Does money matter? The effect of fee structure on psychotherapy effort and outcome variables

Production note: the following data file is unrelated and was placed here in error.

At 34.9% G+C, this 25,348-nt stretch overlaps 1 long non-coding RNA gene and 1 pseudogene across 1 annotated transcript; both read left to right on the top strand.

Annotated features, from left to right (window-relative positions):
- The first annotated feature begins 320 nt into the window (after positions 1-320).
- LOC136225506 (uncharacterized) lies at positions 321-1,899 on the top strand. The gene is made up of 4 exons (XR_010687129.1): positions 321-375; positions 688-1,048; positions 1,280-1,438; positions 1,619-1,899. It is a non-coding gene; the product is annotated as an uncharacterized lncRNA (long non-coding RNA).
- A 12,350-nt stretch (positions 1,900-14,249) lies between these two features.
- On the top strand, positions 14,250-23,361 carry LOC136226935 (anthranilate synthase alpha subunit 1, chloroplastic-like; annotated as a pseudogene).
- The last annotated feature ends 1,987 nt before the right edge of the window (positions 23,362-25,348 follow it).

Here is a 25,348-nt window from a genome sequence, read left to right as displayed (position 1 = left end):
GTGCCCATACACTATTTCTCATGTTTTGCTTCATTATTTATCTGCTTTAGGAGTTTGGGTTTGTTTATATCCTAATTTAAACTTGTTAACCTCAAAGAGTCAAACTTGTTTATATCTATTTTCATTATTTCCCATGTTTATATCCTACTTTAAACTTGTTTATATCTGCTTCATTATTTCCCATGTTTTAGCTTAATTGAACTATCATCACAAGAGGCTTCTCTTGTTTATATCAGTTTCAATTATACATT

Debate about the therapeutic value of fees in psychotherapy has been present since the publication of early psychoanalytic writings. Two theories, based on psychoanalytic and cognitive dissonance concepts, have both predicted that the payment of some fee contributes to effective psychotherapy. The present study examined psychotherapy effort and outcome data collected from client families receiving psychotherapy services at various family therapy clinics, under the auspices of the Maryland Association of Youth Service Bureaus. Some of these clinics charged a flat fee for psychotherapy, some used a sliding scale fee structure, and others provided free services. Data from sites that now charge fees were examined across a period before and after fee structures were implemented, allowing for a pre-post comparison within sites. Results indicate that fee structure did not interact with the time of data collection (pre-fees or post-fees) to affect either psychotherapy effort or outcome variables. Discussion focuses on questioning the assumption that charging fees improves psychotherapy.